The states have much greater day-to-day influence over schooling policy, particularly given they control teacher wages and conditions, hiring and firing decisions and principal autonomy.
Overlapping and duplicative responsibilities and arrangements between the Commonwealth and the states result in significant reporting and compliance burdens for them in what is essentially their area of constitutional responsibility. The Commonwealth’s responsibility for non-government schools adds to this administrative cost. A simpler arrangement is proposed, whereby the states fund all schools, including the non-government sector.[vi]
The Commission’s focus is on funding the reforms. It argues that the states should take a nationally agreed share of income tax up front instead of receiving what Canberra deigns to deliver in specific purpose payments. And they should be able to vary the state component of income tax, on the principle of competitive federalism
This is where all the signals about a higher, wider GST differ from what the Commission calls for: “To the extent that these options do not promote greater competitive federalism, they are not supported.” [vii]
However, the Crows suspect Tony Abbott and his ministers only drank enough of the federalist cool-aid to consider a GST not a state income tax.
But, whatever the source of funds, empowering the states with functions and the money to pay for them assumes subsidiarity is always appropriate, that “competitive federalism” makes for an efficient use of resources and that the states are competent to undertake their functions.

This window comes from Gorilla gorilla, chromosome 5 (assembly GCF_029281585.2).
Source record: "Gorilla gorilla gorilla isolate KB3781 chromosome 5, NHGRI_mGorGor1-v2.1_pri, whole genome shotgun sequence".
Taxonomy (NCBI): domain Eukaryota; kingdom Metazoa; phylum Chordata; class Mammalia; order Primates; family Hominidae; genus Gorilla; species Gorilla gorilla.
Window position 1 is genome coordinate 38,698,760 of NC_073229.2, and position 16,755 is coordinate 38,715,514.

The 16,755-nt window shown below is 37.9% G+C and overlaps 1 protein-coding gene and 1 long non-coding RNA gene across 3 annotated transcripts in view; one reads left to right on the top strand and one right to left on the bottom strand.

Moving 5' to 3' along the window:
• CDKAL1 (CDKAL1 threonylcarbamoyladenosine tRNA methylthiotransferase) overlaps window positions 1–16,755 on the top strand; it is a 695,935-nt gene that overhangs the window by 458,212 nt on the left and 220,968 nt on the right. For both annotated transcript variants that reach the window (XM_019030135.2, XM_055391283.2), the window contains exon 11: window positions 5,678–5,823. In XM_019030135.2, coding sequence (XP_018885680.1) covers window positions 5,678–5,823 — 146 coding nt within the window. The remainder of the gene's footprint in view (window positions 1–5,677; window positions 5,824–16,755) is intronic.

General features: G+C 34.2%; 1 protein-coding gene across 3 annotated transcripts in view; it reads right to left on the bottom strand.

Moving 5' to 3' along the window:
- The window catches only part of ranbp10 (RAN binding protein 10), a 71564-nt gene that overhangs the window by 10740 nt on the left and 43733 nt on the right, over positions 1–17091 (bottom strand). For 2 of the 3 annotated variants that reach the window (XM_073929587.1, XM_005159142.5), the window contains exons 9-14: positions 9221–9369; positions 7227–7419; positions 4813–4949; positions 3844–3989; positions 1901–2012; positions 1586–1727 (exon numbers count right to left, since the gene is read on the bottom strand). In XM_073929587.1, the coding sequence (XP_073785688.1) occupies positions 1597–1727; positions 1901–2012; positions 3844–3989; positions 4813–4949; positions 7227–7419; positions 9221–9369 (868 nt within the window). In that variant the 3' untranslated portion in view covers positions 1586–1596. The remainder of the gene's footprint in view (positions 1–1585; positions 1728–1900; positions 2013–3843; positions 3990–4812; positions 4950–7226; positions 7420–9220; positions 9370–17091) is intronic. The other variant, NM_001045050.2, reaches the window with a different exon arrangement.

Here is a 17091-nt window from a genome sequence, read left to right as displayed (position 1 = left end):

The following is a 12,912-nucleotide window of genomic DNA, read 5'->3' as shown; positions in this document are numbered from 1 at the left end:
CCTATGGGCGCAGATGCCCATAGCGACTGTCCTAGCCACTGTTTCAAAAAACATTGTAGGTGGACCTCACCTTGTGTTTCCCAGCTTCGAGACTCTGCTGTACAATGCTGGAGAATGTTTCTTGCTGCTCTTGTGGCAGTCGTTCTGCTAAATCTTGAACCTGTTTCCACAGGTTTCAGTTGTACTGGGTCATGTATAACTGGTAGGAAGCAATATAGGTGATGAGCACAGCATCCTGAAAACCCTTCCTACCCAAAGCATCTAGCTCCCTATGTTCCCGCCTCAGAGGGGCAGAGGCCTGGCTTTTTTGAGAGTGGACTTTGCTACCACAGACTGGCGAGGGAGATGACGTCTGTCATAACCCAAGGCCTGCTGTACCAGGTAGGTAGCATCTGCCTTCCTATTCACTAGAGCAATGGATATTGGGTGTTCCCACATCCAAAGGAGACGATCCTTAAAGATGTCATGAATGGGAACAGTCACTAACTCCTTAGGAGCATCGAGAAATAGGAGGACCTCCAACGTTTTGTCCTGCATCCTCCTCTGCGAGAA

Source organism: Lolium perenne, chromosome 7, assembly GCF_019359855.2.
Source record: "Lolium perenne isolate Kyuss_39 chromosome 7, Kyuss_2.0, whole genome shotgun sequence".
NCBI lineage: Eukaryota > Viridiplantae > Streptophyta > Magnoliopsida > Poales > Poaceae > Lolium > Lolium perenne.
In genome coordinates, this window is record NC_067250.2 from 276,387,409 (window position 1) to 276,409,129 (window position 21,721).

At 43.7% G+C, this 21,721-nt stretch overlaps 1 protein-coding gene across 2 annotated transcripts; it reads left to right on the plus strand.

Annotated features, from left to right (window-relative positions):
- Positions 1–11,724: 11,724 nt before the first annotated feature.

None of which convinces the Crows.
For a start, the states do not apply the subsidiarity ideal, running their own centralised systems distant from community needs. The power of a remote Treasury over just about everything in NSW is an enduring theme of Frank Sartor’s memoir.[viii] And the state bureaucracies are not always close to the communities they are supposed to serve. There are 774,000 students in NSW public schools.[ix] This puts them ahead of Los Angeles, the second largest US public system with 662,000, but a fraction of NSW’s geographic size.[x]
As Brian Head points out, the states have never showered resources on local government, the service provider closest to consumers for many basic functions. [xi]
At Federation, distance meant that the states could run their own shows without upsetting anybody else. Now, not so much. The laws of physics, the competencies of plumbing do not change at the Murray, so a national approach on school syllabi and trade registration makes sense. The same goes for everything from consumer law to truck safety. According to the Productivity Commission, reducing the regulatory burden on businesses operating across state lines could add $6bn a year to the economy.[xii]